Anomalies and controversies in Indonesian investments

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Anthony Budiawan
Managing Director of the Political Economy and Policy Studies (PEPS)

IO – The Government of In­donesia is reportedly anxious about the downward trend of investments in Indonesia over the past several years. Such anxiety is understandable, as investments form the backbone of the economy. In other words, with­out growth from investment, there will be no resultant economic growth; this will in turn signify no new jobs or business opportunities. Unemploy­ment will rise, as will poverty.

A steady stream of investments is thus essential for the economy and for the people’s welfare, particularly for a developing country like Indo­nesia. World Bank data shows that Indonesia’s annual per capita income for 2018 was just USD 3,894.00. This is extremely low in comparison with that of our neighboring coun­tries: Malaysia’s annual per capita income for the same year was USD 11,239.00, while Thailand’s was re­ported at USD 7,274.00. In order to catch up, Indonesia must find a way to stimulate its economic growth rate – which demands a high investment growth rate.

It is concerning that Indonesia’s rate of investment within the past few years has not only failed to grow, but has actually slowed down: average investment growth over 2010-2014 was at a happy height of 27.33% per annum. Investment growth in 2010 rose again, to 38.73%, and in 2012 and 2013 peaked out at 31.07% and 33.03%, respectively. That is an amazing phenomenon.

It started to stall significantly af­terwards: the average investment growth rate for 2015-2018 dropped to a mere 9.99% per annum. This scary trend continues even now: the 2018 rate was just 4.11%, rising slightly in 2019 to 5.29%.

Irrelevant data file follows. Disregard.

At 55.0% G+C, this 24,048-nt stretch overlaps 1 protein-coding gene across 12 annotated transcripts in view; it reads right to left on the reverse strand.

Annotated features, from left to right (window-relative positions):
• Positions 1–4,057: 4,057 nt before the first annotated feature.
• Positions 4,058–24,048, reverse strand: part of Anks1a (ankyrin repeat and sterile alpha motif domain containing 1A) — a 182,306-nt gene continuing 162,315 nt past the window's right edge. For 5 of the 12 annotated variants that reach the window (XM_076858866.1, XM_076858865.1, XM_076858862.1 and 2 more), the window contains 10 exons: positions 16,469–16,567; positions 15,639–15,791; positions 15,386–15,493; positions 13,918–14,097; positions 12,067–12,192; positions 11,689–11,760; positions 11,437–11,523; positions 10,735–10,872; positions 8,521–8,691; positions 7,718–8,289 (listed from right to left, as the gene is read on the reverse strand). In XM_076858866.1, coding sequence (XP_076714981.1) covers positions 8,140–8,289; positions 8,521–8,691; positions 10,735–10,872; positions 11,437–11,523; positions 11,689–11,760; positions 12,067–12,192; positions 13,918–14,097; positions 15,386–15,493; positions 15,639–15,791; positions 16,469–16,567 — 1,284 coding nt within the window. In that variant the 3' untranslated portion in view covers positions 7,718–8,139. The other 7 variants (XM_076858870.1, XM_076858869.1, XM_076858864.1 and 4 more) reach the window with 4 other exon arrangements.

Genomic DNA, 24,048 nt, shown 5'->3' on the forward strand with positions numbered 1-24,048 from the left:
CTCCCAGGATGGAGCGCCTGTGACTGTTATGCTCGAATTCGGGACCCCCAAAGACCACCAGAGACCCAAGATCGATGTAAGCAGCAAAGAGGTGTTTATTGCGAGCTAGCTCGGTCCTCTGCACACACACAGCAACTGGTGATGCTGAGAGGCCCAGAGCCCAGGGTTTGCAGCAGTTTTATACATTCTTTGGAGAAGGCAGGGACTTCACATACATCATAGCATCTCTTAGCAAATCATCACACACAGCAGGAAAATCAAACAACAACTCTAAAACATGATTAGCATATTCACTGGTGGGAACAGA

Foreign investment rates (Penana­man Modal Asing – “PMA”) dropped even further: PMA (in USD) for the 2010-2014 period averaged 22.47% per annum. While investment grew 49.93% in 2010, in 2015-2018 PMA growth rate fell to only 0.94%. In 2018, PMA dropped 9.09%.

Logically, such a plummeting investment growth rate would also cause economic growth to fall. How­ever, miracles do occur: economic growth in 2018 was quite high under the circumstances at 5.17%. In fact, it was the highest economic growth lev­el for the 2015-2018 period, despite investment growth in 2018 being the lowest over those three years, at a mere 4.11%. Furthermore, the 2018 trade balance also suffered the big­gest deficit rate in Indonesian history at USD 8.57 billion. Imports also sky­rocketed. We should be grateful for this miracle: despite many economic indicators showing that 2018 was the worst record yet, the economic growth rate for 2015-2018 was actually the highest.

The Government seems anxious to deal with this slowdown in invest­ment growth rate. This is reflected in a recent speech of President Joko Widodo (Jokowi), which explicitly promised to seriously deal with in­vestment issues. The Government is allegedly struggling to open invest­ment opportunities as widely as pos­sible. In fact, Jokowi was so irritated that he even threatened to “beat up” anyone who attempted to impede in­vestments.

The question is, “What factors trig­gered such an astonishing drop in investment growth over the past few years?” Is it true that certain bureau­crats with vested interests have ob­structed several types of investments? Hasn’t the behavior and attitude of bu�­reaucrats improved, compared to that of ten, or even five years ago? If so, how come investments in 2010, 2012, 2013 grew above 30%, while “infrastructure” at the time was rudimentary compared to that of 2015-2018?

Investment issues are more com­plex than mere streamlining of reg­ulations. Basically, investment flows depend on how attractive investment opportunities are, for a given coun­try. Investment rates do not always depend on specific incentives, such as tax holidays. Let us ask, for in­stance, what is the development of investments in our special (tourism) economic areas like Mandalika in Lombok, Tanjung Lesung in Banten, or Morotai in North Maluku? How many investors would be interested and invest in these extremely new tourism areas? Investors would natu­rally calculate the business viability of these investments. Tax holidays are only important if there is an apparent profit on the horizon. Without profits, what is there to “holiday” to? There­fore, it is no wonder that the Govern­ment’s 16 Economic Policy Packages (Paket Kebijakan Ekonomi – “PKE”), which focus on incentive offers, have proven plainly unable to attract in­vestments into Indonesia.